China grasps for greenPublished by MAC on 2006-01-27
China grasps for green
27th January 2006
For once, activists and the Party seem to have the same goal: to tackle China's appalling environmental record. But can they get along enough to do some good?
The Ottawa Citizen
22nd January 2006
Is China going green? The idea seems laughable, coming after an 80-kilometre-long slick of benzene on the Songhua River poisoned the water supply for about 12 million people in northeastern China last fall. But a growing number of observers say a green revolution is sweeping the country, with grassroots groups dragging polluters to court, consumers opting for organic produce, and activists staging defiant, even violent, protests.
In April, hundreds of villagers battled riot police outside Dongyang in Zhejiang province, demanding that officials close nearby chemical plants that had poisoned their water and crops. The factories were closed indefinitely.
Three months later, as many as 15,000 protesters faced off against riot police in the city of Xinchang in a successful bid to shut down a polluting pharmaceutical plant, according to the New York Times. "People are taking a stand," says internationally renowned Chinese dissident and environmentalist Dai Qing, who was jailed after the Tiananmen Square massacre of 1989, and who led the charge against the mammoth Three Gorges Dam hydroelectric project upon her release. Chinese people are "shocked by . . . how bad the situation is in China," she explains in an e-mail from Beijing.
Ms. Dai has won an array of international awards for her work, including the prestigious U.S.-based Goldman Prize, considered the "Oscar" of environmentalism.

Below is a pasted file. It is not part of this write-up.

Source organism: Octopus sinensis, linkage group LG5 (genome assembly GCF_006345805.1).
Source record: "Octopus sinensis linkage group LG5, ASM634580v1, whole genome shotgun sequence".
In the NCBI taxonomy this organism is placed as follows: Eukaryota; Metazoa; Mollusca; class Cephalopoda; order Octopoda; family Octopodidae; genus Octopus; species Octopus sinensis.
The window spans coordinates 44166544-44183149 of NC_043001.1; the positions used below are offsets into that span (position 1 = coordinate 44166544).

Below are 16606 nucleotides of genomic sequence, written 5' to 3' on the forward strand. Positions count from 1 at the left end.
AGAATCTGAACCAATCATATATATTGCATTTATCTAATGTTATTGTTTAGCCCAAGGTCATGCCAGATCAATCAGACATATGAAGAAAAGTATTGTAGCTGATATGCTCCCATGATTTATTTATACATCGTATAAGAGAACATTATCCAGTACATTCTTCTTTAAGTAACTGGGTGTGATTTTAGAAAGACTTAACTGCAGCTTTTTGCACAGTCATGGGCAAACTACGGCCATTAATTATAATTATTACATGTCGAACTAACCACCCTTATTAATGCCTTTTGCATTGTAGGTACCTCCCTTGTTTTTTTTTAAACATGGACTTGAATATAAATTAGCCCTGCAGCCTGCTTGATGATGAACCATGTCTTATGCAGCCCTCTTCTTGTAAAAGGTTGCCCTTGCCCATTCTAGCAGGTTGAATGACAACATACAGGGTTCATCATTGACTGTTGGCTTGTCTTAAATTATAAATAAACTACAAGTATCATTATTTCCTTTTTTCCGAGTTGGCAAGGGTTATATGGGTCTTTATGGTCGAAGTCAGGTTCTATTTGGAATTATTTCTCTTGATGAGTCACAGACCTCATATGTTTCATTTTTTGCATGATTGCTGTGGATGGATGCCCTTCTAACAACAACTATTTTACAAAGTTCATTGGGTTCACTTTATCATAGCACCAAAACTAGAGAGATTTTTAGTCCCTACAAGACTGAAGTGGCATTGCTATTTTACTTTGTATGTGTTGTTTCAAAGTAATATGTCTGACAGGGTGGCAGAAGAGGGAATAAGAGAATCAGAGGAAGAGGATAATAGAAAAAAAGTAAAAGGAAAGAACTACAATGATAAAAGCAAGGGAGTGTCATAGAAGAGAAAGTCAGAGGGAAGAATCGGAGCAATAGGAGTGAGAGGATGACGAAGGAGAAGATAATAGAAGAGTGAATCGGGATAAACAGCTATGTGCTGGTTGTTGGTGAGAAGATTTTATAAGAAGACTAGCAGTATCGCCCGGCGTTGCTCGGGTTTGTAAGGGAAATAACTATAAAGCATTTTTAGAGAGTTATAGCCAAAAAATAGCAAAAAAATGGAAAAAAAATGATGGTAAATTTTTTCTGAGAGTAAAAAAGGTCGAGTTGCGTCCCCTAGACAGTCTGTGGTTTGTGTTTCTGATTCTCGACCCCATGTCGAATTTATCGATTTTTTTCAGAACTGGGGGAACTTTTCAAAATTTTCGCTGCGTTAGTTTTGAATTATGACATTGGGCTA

She says green activism has been gaining momentum in the past 10 years as increased contact with the West through avenues such as the Internet shows Chinese citizens "how well the environment has been protected in other countries."
That awareness has become more widespread as the appalling environmental toll of China's boom economy becomes apparent. Already three-quarters of the rivers running through Chinese cities are toxic; seven of the world's 10 most polluted cities are in China. Smog kills an estimated 400,000 people a year, according to the International Energy Association. "China is facing the most severe environmental degradation in history," says Zhao Ang, an activist with Green Earth Volunteers, a Beijing-based environmental group, in an e-mail interview.
"The public is beginning to realize the importance of environmental protection," adds Mr. Zhao, who comes from Shanxi province, the biggest coal-mining region in the country.